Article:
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Monocrystalline solar panels vs. polycrystalline solar panels: Find out which ones are right for you

What's the difference between these types of solar panels?

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Monocrystalline and polycrystalline solar panels have some key differences that could help guide your buying decision.

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In the last decade, more people across the country have chosen to take advantage of green energy and use solar power for their homes. In 2008, the U.S. produced 0.34 GW of electricity from solar panels. Today, that number has skyrocketed to 97.2 GW. This total accounts for about 3% of the country's electricity -- enough to power about 18 million homes. During this time, the average cost to purchase and install a solar panel system has dropped more than 70%.

There are many factors to consider before making the decision to purchase and install solar panels. Among these are the cost, location of your house, amount of sun you receive and more. Once you've committed to solar energy, you'll want to review everything you need to know about solar panels. But, before you can purchase a system, the first decision you need to make is which type of solar panels to install — monocrystalline or polycrystalline.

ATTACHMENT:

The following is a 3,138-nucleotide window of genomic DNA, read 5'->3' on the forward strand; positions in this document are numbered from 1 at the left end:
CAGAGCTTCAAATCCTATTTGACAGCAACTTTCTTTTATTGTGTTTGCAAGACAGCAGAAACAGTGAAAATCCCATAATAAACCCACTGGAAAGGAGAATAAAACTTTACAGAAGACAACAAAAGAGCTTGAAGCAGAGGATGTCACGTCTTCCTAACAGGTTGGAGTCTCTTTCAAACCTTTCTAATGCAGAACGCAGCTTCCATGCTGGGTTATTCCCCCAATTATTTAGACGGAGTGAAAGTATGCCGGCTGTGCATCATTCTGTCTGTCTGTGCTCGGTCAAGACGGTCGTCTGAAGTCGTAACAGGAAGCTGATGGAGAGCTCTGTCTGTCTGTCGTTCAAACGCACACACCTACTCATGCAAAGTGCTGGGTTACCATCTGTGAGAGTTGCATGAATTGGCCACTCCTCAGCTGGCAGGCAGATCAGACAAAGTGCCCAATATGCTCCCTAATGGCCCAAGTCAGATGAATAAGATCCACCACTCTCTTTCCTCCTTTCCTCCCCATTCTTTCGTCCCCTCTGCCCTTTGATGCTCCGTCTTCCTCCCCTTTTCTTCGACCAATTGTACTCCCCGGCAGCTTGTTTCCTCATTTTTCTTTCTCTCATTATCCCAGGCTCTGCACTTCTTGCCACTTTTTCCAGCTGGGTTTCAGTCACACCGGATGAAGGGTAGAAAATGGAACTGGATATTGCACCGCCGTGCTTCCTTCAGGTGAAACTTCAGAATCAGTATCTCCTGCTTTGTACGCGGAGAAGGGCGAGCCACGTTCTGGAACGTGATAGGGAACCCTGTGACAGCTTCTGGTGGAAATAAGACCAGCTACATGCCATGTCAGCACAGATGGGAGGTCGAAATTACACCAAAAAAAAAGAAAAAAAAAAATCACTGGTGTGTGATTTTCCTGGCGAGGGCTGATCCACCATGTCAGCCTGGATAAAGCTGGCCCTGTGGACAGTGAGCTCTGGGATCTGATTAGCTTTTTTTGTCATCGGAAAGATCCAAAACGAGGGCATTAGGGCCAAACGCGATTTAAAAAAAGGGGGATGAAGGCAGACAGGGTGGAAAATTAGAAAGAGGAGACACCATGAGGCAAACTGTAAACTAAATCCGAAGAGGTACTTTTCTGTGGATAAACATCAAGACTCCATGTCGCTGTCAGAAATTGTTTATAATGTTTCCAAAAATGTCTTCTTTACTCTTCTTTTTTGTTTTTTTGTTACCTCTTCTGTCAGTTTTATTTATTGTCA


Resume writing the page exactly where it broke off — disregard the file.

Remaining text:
Both monocrystalline and polycrystalline solar panels are made from silicon. However, the manufacturing process differs, which results in a difference in the efficiency of the solar panels. Let's explore the differences and similarities in the two types of panel.

Monocrystalline solar panels

Monocrystalline solar panels are made from a single silicon ingot. To create ingots, a rod of pure crystal silicon, called a seed crystal, is placed in molten silicon. It is then slowly pulled and rotated upward, turning into a single silicon ingot. The ingot is cut into thin wafers, whose surface is roughened so it can refract more sunshine. Then, a layer of phosphorous is added to each wafer. It takes between 32 and 96 pure silicon wafers to create each solar panel. The more silicon cells in each panel, the higher the energy output.